MSP: Small arms leading to human rights abuses in over 100 countries
Despite the extent of this abuse, some governments are deliberately attempting to exclude reference to obligatory human rights standards from the Program of Action to be agreed at the UN Conference, seeking to remove any ethical and legally binding dimension to controlling the transfer of small arms. 'The UN Conference is supposed to deal with the illegal trade of small arms in all its aspects, but officials have simply removed all the original references to the misuse of small arms for internationally-recognised crimes,' said Brian Wood, coordinator of Amnesty International's action on small arms.
Powerful states, including the US, China and Russia, lobbied the pre-Conference meetings to exclude or water-down these and other stronger references in the draft text. 'Up to now, the main spoilers at the UN Conference are the world's biggest small arms producers and some of their dependants and allies,' said Brian Wood. 'These states allow transfers of small arms and munitions that expose many populations around the world to persistent human rights abuse, while their police and security aid programs ignore or just pay lip service to human rights standards. This in turn drives up the demand for illicit weapons creating a vicious circle resulting in the suffering of millions of people.'
The report 'Human Rights Abuses with Small Arms' contains cases drawn from Amnesty International's worldwide research over the past two years. Although not exhaustive, it names 100 countries from all continents of the world where human rights abuses by government forces and political opponents using small arms have been documented. Of these, 30 are in Sub-Saharan Africa, 22 in the Americas, 17 in Asia, ten in the Middle East and North Africa and 21 in Europe and the former Soviet Union.
The majority of the reported cases link human rights abuse directly to the firing and exploding of small arms and light weapons in circumstances contrary to international human rights and humanitarian law. However, violent human rights abuses committed with small arms also include cases of Women's rights's rightss rights's rights's rights's rights being raped by soldiers at gunpoint, the arbitrary arrest and detention of peaceful protestors and small arms being used by police, soldiers and prison officials to facilitate torture. These abuses by officials increase the demand for illegal weapons by opposition and criminal groups.
During the last decade, Guinea was a place of refuge for hundreds of thousands of Liberians and Sierra Leoneans who had fled protracted armed conflicts in their own countries. Since September 2000 it has become increasingly engulfed with political violence and fear for thousands of refugees and Guinean civilians who have been killed, beaten, raped and abducted by armed political groups. Refugees have also been singled out for killings, torture and ill-treatment, arbitrary arrests and intimidation by Guinean security forces and harassment by Guinean civilians.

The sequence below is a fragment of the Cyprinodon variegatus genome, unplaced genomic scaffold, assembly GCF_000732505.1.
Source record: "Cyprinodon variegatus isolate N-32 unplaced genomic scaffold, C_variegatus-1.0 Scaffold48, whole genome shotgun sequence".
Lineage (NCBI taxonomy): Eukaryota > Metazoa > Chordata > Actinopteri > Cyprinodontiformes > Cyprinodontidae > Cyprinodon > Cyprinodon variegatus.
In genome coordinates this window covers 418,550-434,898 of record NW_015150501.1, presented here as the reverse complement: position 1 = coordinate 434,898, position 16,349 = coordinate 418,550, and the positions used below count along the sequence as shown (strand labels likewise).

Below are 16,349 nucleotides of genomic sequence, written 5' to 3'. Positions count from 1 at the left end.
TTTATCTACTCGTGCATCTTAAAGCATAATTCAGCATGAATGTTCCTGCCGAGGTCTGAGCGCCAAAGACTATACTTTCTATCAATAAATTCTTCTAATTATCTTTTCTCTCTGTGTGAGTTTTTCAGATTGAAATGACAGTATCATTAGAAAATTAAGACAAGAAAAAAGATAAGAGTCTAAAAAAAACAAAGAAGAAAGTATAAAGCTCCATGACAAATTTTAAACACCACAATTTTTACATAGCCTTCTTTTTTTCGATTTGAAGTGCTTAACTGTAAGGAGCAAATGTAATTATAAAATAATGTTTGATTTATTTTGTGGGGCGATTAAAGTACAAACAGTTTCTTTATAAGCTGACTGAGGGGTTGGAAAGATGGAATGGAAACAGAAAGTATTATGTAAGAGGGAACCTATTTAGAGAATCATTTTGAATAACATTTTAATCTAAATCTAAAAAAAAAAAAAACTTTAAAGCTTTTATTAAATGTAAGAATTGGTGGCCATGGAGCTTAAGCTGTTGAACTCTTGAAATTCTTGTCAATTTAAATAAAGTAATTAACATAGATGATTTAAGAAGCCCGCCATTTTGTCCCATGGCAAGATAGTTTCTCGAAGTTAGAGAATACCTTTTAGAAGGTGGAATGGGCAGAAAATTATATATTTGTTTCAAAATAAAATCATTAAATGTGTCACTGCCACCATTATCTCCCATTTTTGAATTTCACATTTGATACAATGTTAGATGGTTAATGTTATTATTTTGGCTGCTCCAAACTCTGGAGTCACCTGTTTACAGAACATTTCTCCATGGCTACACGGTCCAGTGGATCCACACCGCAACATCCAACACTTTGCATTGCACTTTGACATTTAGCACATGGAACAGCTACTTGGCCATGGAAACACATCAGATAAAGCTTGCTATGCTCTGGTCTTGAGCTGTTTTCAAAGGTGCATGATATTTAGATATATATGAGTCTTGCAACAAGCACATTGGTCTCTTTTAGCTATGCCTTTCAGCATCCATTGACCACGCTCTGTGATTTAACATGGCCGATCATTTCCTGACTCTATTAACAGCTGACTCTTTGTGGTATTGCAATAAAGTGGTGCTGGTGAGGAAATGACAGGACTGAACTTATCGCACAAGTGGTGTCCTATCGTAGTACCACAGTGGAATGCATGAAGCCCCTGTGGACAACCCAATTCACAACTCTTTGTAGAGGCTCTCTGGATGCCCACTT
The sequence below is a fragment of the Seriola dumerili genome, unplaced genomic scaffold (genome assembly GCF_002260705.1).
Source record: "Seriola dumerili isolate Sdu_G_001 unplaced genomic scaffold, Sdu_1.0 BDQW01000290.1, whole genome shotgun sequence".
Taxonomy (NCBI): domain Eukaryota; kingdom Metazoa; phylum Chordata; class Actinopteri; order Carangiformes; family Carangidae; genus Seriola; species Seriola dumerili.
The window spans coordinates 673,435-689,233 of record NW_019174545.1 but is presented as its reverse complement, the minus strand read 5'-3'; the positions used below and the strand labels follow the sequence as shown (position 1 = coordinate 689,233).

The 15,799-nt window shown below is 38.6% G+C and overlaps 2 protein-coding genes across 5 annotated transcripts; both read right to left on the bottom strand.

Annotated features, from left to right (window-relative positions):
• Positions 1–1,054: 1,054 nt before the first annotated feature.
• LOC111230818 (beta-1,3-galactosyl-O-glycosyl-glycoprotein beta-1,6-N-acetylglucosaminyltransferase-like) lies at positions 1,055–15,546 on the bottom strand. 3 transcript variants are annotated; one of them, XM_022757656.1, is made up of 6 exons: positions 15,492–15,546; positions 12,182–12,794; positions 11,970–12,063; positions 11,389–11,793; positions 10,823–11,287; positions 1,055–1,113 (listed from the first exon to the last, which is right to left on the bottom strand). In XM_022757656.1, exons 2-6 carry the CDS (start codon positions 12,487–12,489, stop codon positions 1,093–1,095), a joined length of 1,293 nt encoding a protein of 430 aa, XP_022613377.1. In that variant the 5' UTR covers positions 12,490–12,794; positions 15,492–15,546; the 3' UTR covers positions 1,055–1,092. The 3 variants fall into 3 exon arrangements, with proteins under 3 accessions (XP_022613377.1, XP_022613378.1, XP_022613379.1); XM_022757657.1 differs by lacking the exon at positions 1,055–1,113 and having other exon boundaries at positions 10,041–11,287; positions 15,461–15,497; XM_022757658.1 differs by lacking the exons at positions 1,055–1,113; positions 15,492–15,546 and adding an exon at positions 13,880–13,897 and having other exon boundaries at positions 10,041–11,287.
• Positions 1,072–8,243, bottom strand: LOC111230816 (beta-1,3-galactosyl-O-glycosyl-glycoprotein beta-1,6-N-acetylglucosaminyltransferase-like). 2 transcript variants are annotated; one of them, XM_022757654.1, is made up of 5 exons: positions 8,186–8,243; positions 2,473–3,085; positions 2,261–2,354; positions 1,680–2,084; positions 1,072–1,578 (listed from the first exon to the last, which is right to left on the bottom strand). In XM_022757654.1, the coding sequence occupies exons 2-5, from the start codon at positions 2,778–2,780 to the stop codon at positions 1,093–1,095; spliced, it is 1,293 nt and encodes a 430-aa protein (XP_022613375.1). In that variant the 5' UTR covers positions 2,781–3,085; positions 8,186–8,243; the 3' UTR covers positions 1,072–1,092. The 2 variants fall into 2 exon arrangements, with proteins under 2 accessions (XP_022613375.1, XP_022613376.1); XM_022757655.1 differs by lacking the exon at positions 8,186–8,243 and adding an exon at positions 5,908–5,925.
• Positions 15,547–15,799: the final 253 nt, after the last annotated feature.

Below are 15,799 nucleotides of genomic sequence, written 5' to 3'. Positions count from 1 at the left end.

In the Russian Federation, serious and widespread human rights violations took place in 2000, including grave crimes against civilians on a massive scale during the renewed armed conflict in the Chechen Republic (Chechnya). Russian federal forces were responsible for gross human rights violations against the civilian population of Chechnya. Thousands of civilians were killed in indiscriminate attacks and there were widespread reports of torture, incommunicado detention and summary executions.
In Colombia, a country in receipt of massive US military aid and small arms trafficking, civilians are the prime targets as the belligerents compete for territory. In August 2000, six Children's rights aged between six and 15 on a school outing were shot dead by the army. Several others were seriously injured. An army patrol opened fire on the school party in Pueblorrico, Antioquia department, allegedly in the belief that they were guerrilla fighters.
In Algeria, the civilian population has been terrorized by bomb and mortar attacks on markets, cafes, trains, buses and other public places and made to fear travelling by road by the presence of roadblocks at which gunmen selectively kill the occupants of passing vehicles. Individual and collective killings by armed groups calling themselves 'Islamic groups' have seen men, Women's rights's rightss rights's rights's rights's rights, Children's rights and babies shot dead, decapitated and mutilated, burned to death or blown apart by bombs. Women's rights's rightss rights's rights's rights's rights abducted by these armed groups have been raped. Unarmed civilians have been shot dead, sometimes in their homes in front of their families, by security forces or paramilitary militias.
The new report also found serious human rights abuses in at least 16 countries known to be medium sized small arms producers, including Brazil, Egypt, India, and South Africa, as well as in over 20 other countries that are reported to produce small arms.
Amnesty International is calling on the UN Conference to take measures to ensure that all states prohibit arms exports unless it can be reasonably demonstrated that such arms will not contribute to serious human rights violations, crimes against humanity and war crimes. These measures should include strict controls on arms manufacturers, arms brokers, arms transporters and arms financiers, as well as oversight procedures for legislators. International aid projects to prevent the proliferation and misuse of small arms should include the establishment of accountability and training systems in accordance with the UN Basic Principles on the Use of Force and Firearms by Law Enforcement Officials - a UN agreement on human rights that has so far been excluded from the UN Conference draft text.
Read the Report: Human rights abuses with small arms: Illustrative cases from Amnesty International reports 2000-2001